Adar Poonawalla, CEO, Serum Institute of India | Photo: SII

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New Delhi: India is set to begin trials, within the next two weeks, to determine if the bacille Calmette-Guérin (BCG) vaccine can boost immunity in the fight against Covid-19, Adar Poonawalla, CEO, Serum Institute of India (SII) told ThePrint.

The BCG is a vaccine for tuberculosis and is administered at birth in countries such as India, which have historically had a high prevalence of the disease.

“We are likely to start the study within two weeks from now to check if BCG shots reduce the severity of Covid-19 in India,” Poonawalla said. “The ideal geography to start trials is Italy and the US but we are facing fund shortages there. Here, we are expecting fund release from the Indian government.”

The company is likely to start the trials in Maharashtra, particularly Pune, and it will involve at least 2,000 to 3,000 “high-risk” people. It is set to administer a recombinant BCG vaccine to the high-risk category that includes the elderly, people with co-morbid conditions and healthcare workers.

“These people will be compared against the placebos,” Poonawalla said. “For instance, healthcare workers will be given vaccine shots and will be checked against another set of healthcare workers working next to them but without the vaccine.”

According to a study conducted by medical researchers in the US and UK, which analysed data from 178 countries, “countries that do not have a BCG vaccination policy saw ten times greater incidence of and mortality from Covid-19, compared with those who do”.

Some of the worst Covid-19 affected countries such as the US and Italy don’t administer the BCG vaccine as a part of their vaccination policy.

Poonawalla said that if the tests are successful, the recombinant vaccine will be out in the market soon.

“If the study yields positive results, the vaccine could be in markets by the end of this year,” said Poonawalla, the son of Dr. Cyrus Poonawalla, the SII founder popularly known as the “vaccine king”.

The SII is the world’s largest manufacturer of vaccines by number of doses produced and sold globally. It manufactures a variety of vaccines including for polio, diphtheria, tetanus and BCG. It is estimated that about 65 per cent of the children in the world receive at least one vaccine manufactured by the firm.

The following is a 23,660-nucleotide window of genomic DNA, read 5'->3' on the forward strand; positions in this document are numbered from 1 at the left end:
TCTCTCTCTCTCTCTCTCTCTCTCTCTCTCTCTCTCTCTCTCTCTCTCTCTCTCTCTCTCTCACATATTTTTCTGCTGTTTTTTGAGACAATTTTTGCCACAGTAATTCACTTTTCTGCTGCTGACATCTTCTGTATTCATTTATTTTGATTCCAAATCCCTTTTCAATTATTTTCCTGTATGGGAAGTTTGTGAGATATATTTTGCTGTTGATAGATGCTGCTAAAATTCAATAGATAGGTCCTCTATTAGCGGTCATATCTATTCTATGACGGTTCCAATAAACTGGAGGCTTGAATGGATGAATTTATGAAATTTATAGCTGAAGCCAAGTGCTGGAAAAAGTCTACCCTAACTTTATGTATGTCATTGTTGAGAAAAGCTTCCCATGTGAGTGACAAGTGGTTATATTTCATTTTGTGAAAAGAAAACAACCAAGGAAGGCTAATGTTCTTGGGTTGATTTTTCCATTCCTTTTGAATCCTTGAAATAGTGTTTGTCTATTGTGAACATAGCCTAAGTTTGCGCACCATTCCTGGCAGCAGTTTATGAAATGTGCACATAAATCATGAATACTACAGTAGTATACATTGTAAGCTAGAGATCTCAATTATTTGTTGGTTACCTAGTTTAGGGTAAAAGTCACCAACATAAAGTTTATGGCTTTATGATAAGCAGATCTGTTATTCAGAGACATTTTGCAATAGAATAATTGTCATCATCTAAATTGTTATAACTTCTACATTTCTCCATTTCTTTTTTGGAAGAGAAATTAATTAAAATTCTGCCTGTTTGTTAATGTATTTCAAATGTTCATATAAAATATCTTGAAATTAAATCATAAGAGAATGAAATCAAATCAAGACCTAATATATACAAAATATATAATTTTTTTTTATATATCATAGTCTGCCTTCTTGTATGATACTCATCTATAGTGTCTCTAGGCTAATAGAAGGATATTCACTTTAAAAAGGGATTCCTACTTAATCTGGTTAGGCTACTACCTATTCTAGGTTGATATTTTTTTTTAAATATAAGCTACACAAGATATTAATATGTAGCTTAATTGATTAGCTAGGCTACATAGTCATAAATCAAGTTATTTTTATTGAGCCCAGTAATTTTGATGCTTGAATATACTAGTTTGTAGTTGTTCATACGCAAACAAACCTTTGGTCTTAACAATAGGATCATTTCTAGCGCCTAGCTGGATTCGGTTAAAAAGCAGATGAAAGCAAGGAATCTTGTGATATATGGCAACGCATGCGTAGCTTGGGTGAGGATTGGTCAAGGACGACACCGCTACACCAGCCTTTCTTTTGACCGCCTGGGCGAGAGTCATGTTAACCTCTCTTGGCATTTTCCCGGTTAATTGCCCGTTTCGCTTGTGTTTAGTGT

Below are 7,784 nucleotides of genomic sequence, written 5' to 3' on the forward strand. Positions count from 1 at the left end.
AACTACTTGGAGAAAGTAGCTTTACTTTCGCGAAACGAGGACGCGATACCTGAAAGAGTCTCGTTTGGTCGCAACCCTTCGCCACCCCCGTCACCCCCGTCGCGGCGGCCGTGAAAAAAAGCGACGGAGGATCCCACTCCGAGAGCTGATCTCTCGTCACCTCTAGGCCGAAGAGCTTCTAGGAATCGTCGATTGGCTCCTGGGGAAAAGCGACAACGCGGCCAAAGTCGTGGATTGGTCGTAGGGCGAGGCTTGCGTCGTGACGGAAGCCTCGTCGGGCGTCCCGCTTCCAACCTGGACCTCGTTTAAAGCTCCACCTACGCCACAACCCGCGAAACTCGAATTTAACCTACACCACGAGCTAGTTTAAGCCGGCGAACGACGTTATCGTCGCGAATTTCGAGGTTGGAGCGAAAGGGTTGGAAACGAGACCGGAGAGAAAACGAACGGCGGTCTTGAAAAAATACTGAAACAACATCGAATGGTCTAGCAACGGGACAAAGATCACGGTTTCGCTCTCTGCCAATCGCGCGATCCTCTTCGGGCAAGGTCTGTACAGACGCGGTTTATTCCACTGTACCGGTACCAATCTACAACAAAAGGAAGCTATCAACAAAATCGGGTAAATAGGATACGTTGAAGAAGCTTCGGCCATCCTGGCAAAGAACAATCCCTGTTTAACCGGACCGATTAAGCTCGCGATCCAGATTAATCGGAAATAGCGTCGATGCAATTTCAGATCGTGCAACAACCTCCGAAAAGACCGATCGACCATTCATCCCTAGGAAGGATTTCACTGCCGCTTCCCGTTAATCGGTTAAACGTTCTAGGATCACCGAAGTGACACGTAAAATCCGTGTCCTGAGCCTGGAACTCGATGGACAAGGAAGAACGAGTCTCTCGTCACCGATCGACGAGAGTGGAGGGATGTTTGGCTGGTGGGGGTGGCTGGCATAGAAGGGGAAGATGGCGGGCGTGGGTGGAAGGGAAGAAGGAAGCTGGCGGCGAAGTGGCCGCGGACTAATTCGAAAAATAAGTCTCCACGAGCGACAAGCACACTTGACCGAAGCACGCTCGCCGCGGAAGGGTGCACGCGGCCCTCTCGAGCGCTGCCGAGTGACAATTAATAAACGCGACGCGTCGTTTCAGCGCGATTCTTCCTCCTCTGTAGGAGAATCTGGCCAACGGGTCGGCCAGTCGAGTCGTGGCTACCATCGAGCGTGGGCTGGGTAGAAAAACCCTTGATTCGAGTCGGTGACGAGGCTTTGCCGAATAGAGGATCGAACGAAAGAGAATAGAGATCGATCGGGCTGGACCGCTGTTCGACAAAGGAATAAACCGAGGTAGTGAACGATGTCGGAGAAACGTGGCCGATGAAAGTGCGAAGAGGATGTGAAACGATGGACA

Also read: Only 1 in 24 Indians testing positive for Covid, ICMR says this shows our strategy’s working

‘BCG safer than HCQ, anti-HIV drugs’

Poonawalla said that if the BCG vaccine proves its efficacy against Covid-19, it will provide a far safer alternative as it lacks side effects.

“It can be given to a newborn baby because it is very mild,” he said. “It is safer than prescribing any anti-retrovirals or Hydroxychloroquine, which have several side-effects.”

“The objective of these trials is to reduce the severity of Covid-19 cases in India assuming that the vaccine will help prepare the bodies better and boost immunity to fight the coronavirus invasion,” he added.

The vaccine is not an ultimate solution but only an attempt to reduce the severity of the cases, Poonawalla said.

He added that SII has tied up with two companies in the US to develop a Covid-19 vaccine. “We are also involved in manufacturing a vaccine against Covid-19. We are conducting animal trials with mice and primates,” he said. “The company hopes to start clinical trials in around a month in India. By the year end, our vaccine candidate will be ready.”

On the medical trials going on around the world for new medicines, Poonawalla said there have been “mixed results” that aren’t very promising. “Drugs that are showing some amount of efficacy in 10 or more days are not very promising. It is a very long period and anyone can recover by themselves or the body’s own immunity,” he said. “It will be substantial if any drug works on severe to mild cases within three to four days. Otherwise, until now, everything is just conjecture.”

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‘Cases will surge post lockdown, but no need for panic’

Poonawalla said cases will surge after the lockdown but warned that multiple lockdowns are not a solution.

“At least 20 per cent of the Indian population (around 26 crores) will get infected with this virus in another 2-3 years but fatalities will be less than 1 per cent,” he said.

He also advocated against prolonging the lockdown.

“Lockdown was done to prepare the health system and draft strategies. It’s been done now,” he said. “I don’t think it should be continued post 3 May. Multiple lockdowns will cripple the economy to a point from where there will be no return.”

He further said that a healthy workforce must be allowed to go out. “Undoubtedly, once the lockdown will open up, the surge in cases will be noticed. But there is no need for panic,” Poonawalla said. “Continued lockdown is not the right response. People in India have gained immunity against H1N1 and measles by going out and exposing themselves. Lifting lockdown in a phased manner is a good idea.”

Also read: Inform public not to use HCQ and azithromycin without prescription, Modi govt tells states


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